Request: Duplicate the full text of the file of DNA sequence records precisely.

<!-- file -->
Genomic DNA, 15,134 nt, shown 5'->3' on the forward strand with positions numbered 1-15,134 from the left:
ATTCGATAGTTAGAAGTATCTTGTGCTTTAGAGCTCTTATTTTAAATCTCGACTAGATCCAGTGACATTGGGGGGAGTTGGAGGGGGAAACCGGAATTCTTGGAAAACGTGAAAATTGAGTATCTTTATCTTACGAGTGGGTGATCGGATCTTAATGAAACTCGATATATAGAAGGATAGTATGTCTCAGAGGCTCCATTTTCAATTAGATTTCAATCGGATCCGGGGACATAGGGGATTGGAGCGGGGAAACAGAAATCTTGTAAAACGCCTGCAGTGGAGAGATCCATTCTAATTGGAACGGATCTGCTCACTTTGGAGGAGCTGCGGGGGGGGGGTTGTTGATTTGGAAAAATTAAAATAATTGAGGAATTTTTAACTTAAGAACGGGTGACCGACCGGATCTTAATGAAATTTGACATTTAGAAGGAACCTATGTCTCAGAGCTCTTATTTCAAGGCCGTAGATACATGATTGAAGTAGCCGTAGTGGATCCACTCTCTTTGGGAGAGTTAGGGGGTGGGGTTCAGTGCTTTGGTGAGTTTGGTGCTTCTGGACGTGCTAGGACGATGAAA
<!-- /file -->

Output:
Genomic DNA, 15,134 nt, shown 5'->3' on the forward strand with positions numbered 1-15,134 from the left:
ATTCGATAGTTAGAAGTATCTTGTGCTTTAGAGCTCTTATTTTAAATCTCGACTAGATCCAGTGACATTGGGGGGAGTTGGAGGGGGAAACCGGAATTCTTGGAAAACGTGAAAATTGAGTATCTTTATCTTACGAGTGGGTGATCGGATCTTAATGAAACTCGATATATAGAAGGATAGTATGTCTCAGAGGCTCCATTTTCAATTAGATTTCAATCGGATCCGGGGACATAGGGGATTGGAGCGGGGAAACAGAAATCTTGTAAAACGCCTGCAGTGGAGAGATCCATTCTAATTGGAACGGATCTGCTCACTTTGGAGGAGCTGCGGGGGGGGGGTTGTTGATTTGGAAAAATTAAAATAATTGAGGAATTTTTAACTTAAGAACGGGTGACCGACCGGATCTTAATGAAATTTGACATTTAGAAGGAACCTATGTCTCAGAGCTCTTATTTCAAGGCCGTAGATACATGATTGAAGTAGCCGTAGTGGATCCACTCTCTTTGGGAGAGTTAGGGGGTGGGGTTCAGTGCTTTGGTGAGTTTGGTGCTTCTGGACGTGCTAGGACGATGAAA